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Stover v. Seattle Enterprise Inc.

May 27, 1997

MARTY J. STOVER, APPELLANT,
v.
SEATTLE ENTERPRISE, INC., A WASHINGTON CORPORATION; AND ARCTIC ALASKA FISHERIES CORPORATION, A WASHINGTON CORPORATION, RESPONDENTS.



Appeal from Superior Court of King County. Docket No: 93-2-17695-3. Date filed: 11/03/95. Judge signing: Hon. James W. Bates Jr.

Authored by Ann L. Ellington. Concurring: Faye C. Kennedy, C. Kenneth Grosse.

The opinion of the court was delivered by: Ellington

ELLINGTON, J. -- The dispositive issue here is whether the proceeding which resulted in dismissal of Marty Stover's complaint was a hearing on the Respondents' CR 60(b) motion to set aside their settlement with Stover for fraud, or a trial on the Respondents' counterclaim in which they alleged that Stover's personal injury action was fraudulent. Stover claims it was a trial, and that he was denied his right to a jury determination. Based upon the sparse record before us, we find that the proceeding was a hearing on the Respondents' fraud allegations in the context of their CR 60(b) motion to set aside their settlement with Stover, a proceeding to which no right to a jury trial attaches. Consequently, we affirm the trial court.

FACTS

In July, 1993, Stover filed a complaint for personal injuries against Seattle Enterprise, Inc. and Arctic Alaska Fisheries Corporation, alleging that while employed by another entity and while doing work on a vessel owned and operated by the Respondents, he fell and sustained serious injuries. *fn1 Before the case went to trial, the parties settled for $200,000 and Stover executed a release.

Prior to the entry of an order of dismissal, the Respondents learned from individuals previously unknown to them that Stover's personal injury claims were fraudulent. These individuals reported that Stover told them his injury had actually occurred during his previous employment and that he agreed to pay his foreman a portion of the money he recovered from the Respondents in exchange for the foreman's corroboration of his injury claim.

Based on this information, the Respondents obtained prejudgment writs of garnishment of the settlement paid to Stover, and filed a motion seeking leave to assert a counterclaim pursuant to CR 13(e), relief from the settlement pursuant to CR 60(b)(4), and restitution of the funds Stover received pursuant to the settlement. After a show cause hearing, the court granted leave to amend the answer to add after-arising counterclaims, granted the motion to transfer the garnished settlement funds from Stover's bank account to the registry of the court, and reopened the case.

The Respondents' counterclaim, filed with their amended answer, alleged causes of action for fraud, misrepresentation, breach of contract, rescission of contract, quantum meruit, malicious prosecution, wrongful institution of legal proceedings and abuse of process, and criminal profiteering. Stover answered the counterclaim and, 10 days later, filed a motion for a jury trial on the counterclaim and on his claims for personal injuries.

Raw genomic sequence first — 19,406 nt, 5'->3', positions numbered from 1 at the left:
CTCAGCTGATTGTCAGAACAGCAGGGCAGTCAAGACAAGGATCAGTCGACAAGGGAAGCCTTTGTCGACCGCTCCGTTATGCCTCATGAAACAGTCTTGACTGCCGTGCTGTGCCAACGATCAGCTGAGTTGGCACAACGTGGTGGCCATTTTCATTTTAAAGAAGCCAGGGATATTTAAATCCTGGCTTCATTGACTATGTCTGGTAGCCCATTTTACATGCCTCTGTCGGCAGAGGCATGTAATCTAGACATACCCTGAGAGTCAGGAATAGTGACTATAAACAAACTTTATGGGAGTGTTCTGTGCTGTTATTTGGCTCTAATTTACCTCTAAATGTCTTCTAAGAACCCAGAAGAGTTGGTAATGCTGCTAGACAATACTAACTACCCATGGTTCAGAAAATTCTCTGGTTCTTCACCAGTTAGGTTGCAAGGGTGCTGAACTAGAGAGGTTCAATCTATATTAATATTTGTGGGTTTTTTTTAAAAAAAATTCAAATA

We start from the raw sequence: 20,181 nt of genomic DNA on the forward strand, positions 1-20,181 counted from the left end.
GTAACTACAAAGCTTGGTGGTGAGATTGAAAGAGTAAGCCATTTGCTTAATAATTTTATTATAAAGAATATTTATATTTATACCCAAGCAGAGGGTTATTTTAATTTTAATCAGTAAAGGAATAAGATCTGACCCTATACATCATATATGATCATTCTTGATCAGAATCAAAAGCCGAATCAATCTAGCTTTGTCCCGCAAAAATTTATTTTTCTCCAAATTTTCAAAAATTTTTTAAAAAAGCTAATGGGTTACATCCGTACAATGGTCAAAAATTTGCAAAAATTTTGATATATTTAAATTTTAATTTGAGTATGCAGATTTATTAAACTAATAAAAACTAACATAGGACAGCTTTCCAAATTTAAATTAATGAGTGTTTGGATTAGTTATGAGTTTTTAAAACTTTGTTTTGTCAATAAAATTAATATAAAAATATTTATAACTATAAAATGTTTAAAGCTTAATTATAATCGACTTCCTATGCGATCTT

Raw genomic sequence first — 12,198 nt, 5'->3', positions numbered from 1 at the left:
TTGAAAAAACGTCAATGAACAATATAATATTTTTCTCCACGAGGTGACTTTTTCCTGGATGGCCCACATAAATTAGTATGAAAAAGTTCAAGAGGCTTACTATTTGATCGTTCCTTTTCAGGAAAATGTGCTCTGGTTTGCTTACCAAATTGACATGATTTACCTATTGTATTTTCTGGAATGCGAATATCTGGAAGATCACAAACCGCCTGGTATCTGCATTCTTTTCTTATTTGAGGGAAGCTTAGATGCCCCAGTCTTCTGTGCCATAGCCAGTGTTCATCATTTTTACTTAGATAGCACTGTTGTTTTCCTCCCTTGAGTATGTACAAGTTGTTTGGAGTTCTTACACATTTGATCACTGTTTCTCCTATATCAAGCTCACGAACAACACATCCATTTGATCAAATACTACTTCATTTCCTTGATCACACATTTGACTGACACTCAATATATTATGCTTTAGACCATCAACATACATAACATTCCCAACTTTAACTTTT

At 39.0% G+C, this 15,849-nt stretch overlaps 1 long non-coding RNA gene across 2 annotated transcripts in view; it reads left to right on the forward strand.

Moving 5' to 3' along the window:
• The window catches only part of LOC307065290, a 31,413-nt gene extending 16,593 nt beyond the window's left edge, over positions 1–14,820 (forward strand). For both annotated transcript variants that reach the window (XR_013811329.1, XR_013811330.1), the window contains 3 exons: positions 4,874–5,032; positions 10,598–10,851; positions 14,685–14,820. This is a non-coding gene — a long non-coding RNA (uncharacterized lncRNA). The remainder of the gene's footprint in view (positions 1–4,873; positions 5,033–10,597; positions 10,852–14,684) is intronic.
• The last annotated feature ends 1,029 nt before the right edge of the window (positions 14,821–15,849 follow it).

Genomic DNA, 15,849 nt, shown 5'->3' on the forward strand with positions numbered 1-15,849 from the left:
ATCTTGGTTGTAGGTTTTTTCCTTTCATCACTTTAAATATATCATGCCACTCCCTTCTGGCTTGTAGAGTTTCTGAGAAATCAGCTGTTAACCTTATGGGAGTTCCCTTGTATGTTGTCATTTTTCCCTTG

The trial court struck Stover's jury demand. The order striking the jury demand refers to the proceeding as a hearing on a CR 60(b) motion, while the order entered after the show cause hearing refers to it as a two-day trial on the counterclaim.

At the Conclusion of the proceeding, the trial court found that the Respondents proved by clear, cogent, and convincing evidence that: (1) the settlement agreement should be set aside and the funds repaid to the Respondents; (2) Stover fraudulently represented to the Respondents the occurrence of the injury; (3) no injury occurred on the date alleged by Stover; (4) Stover induced his foreman to corroborate his fraudulent claim in exchange for payment of a portion of the settlement funds recovered; and (5) Stover paid his foreman in exchange for his corroboration. The court reserved for a later time the matters of the dismissal of Stover's personal injury action and any award of costs and fees.

Subsequently, on separate motion of the Respondents, the trial court dismissed Stover's complaint, entered judgment in Respondents' favor for $28,940.02, awarded them costs and fees, and ordered restitution of the settlement proceeds. Findings of fact and Conclusions of law were entered on the same date. Stover appeals.

Discussion

Neither the trial court nor the parties have been consistent in their references to the proceeding. At times, it was referred to as a hearing on the Respondents' CR 60(b) motion, and at other times it was referred to as a trial on their counterclaims. Adding to the ambiguity is Stover's failure to provide us with a complete transcript of the proceeding, and both parties' failure to distinguish the issue of fraud as a defense to a negligence action from the issue of fraud as a ground upon which to set aside a settlement.

In its oral decision, the court stated that the matter came before it on the Respondents' "Civil Rule 60(b) motion for relief from settlement and for leave to file after-arising counterclaims." The court found clear, cogent, and convincing evidence that Stover fraudulently represented to the Respondents that he sustained an injury aboard their vessel, and that the settlement agreement should be set aside and the funds paid in settlement returned to the Respondents. No other relief was awarded at this proceeding. The court's decision returned the parties to their respective positions prior to settlement. We find that the proceeding was an evidentiary hearing on the Respondents' claim for rescission of the ...


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